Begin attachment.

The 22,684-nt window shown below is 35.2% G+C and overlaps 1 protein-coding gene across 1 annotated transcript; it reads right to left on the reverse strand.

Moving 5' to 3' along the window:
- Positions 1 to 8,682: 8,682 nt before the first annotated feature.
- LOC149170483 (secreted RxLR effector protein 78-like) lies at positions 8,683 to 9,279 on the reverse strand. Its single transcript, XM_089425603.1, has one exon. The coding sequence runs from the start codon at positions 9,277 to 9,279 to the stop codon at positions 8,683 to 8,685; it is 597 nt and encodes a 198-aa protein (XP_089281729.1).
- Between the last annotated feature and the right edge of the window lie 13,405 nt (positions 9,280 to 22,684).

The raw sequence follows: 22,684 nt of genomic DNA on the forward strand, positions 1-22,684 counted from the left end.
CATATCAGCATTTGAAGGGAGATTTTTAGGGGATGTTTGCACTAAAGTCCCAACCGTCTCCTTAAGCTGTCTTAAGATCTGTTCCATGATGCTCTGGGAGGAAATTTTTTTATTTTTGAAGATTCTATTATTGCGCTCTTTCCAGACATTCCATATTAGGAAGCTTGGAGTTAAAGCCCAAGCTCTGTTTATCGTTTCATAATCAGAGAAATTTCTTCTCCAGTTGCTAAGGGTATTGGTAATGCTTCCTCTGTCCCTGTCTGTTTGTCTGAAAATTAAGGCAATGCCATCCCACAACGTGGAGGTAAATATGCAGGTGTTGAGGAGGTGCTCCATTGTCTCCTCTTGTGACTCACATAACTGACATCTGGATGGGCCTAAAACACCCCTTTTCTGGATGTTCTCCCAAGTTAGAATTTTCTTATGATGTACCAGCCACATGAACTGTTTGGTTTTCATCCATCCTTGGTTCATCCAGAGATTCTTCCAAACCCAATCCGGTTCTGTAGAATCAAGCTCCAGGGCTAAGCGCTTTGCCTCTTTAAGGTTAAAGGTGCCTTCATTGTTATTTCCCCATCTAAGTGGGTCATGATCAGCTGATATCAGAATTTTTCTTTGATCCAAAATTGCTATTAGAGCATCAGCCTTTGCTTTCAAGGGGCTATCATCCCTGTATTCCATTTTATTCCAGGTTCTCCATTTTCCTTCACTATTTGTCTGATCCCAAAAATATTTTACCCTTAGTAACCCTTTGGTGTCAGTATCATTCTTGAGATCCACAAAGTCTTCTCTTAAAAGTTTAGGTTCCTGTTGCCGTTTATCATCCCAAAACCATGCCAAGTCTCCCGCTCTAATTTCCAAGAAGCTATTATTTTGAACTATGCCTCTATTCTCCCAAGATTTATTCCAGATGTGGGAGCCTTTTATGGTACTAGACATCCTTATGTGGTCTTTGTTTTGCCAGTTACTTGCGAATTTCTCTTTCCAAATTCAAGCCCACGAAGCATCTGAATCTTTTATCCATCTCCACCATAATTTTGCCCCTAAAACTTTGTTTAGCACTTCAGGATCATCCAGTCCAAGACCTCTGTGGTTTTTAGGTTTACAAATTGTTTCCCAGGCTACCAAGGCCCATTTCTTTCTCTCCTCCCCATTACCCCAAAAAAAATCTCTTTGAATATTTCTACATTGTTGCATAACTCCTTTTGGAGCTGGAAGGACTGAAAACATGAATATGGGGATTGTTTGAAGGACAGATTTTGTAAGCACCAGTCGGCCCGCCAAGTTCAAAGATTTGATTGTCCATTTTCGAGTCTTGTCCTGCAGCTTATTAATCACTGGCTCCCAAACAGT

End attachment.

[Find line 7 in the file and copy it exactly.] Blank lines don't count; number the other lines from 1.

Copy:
CATATCAGCATTTGAAGGGAGATTTTTAGGGGATGTTTGCACTAAAGTCCCAACCGTCTCCTTAAGCTGTCTTAAGATCTGTTCCATGATGCTCTGGGAGGAAATTTTTTTATTTTTGAAGATTCTATTATTGCGCTCTTTCCAGACATTCCATATTAGGAAGCTTGGAGTTAAAGCCCAAGCTCTGTTTATCGTTTCATAATCAGAGAAATTTCTTCTCCAGTTGCTAAGGGTATTGGTAATGCTTCCTCTGTCCCTGTCTGTTTGTCTGAAAATTAAGGCAATGCCATCCCACAACGTGGAGGTAAATATGCAGGTGTTGAGGAGGTGCTCCATTGTCTCCTCTTGTGACTCACATAACTGACATCTGGATGGGCCTAAAACACCCCTTTTCTGGATGTTCTCCCAAGTTAGAATTTTCTTATGATGTACCAGCCACATGAACTGTTTGGTTTTCATCCATCCTTGGTTCATCCAGAGATTCTTCCAAACCCAATCCGGTTCTGTAGAATCAAGCTCCAGGGCTAAGCGCTTTGCCTCTTTAAGGTTAAAGGTGCCTTCATTGTTATTTCCCCATCTAAGTGGGTCATGATCAGCTGATATCAGAATTTTTCTTTGATCCAAAATTGCTATTAGAGCATCAGCCTTTGCTTTCAAGGGGCTATCATCCCTGTATTCCATTTTATTCCAGGTTCTCCATTTTCCTTCACTATTTGTCTGATCCCAAAAATATTTTACCCTTAGTAACCCTTTGGTGTCAGTATCATTCTTGAGATCCACAAAGTCTTCTCTTAAAAGTTTAGGTTCCTGTTGCCGTTTATCATCCCAAAACCATGCCAAGTCTCCCGCTCTAATTTCCAAGAAGCTATTATTTTGAACTATGCCTCTATTCTCCCAAGATTTATTCCAGATGTGGGAGCCTTTTATGGTACTAGACATCCTTATGTGGTCTTTGTTTTGCCAGTTACTTGCGAATTTCTCTTTCCAAATTCAAGCCCACGAAGCATCTGAATCTTTTATCCATCTCCACCATAATTTTGCCCCTAAAACTTTGTTTAGCACTTCAGGATCATCCAGTCCAAGACCTCTGTGGTTTTTAGGTTTACAAATTGTTTCCCAGGCTACCAAGGCCCATTTCTTTCTCTCCTCCCCATTACCCCAAAAAAAATCTCTTTGAATATTTCTACATTGTTGCATAACTCCTTTTGGAGCTGGAAGGACTGAAAACATGAATATGGGGATTGTTTGAAGGACAGATTTTGTAAGCACCAGTCGGCCCGCCAAGTTCAAAGATTTGATTGTCCATTTTCGAGTCTTGTCCTGCAGCTTATTAATCACTGGCTCCCAAACAGT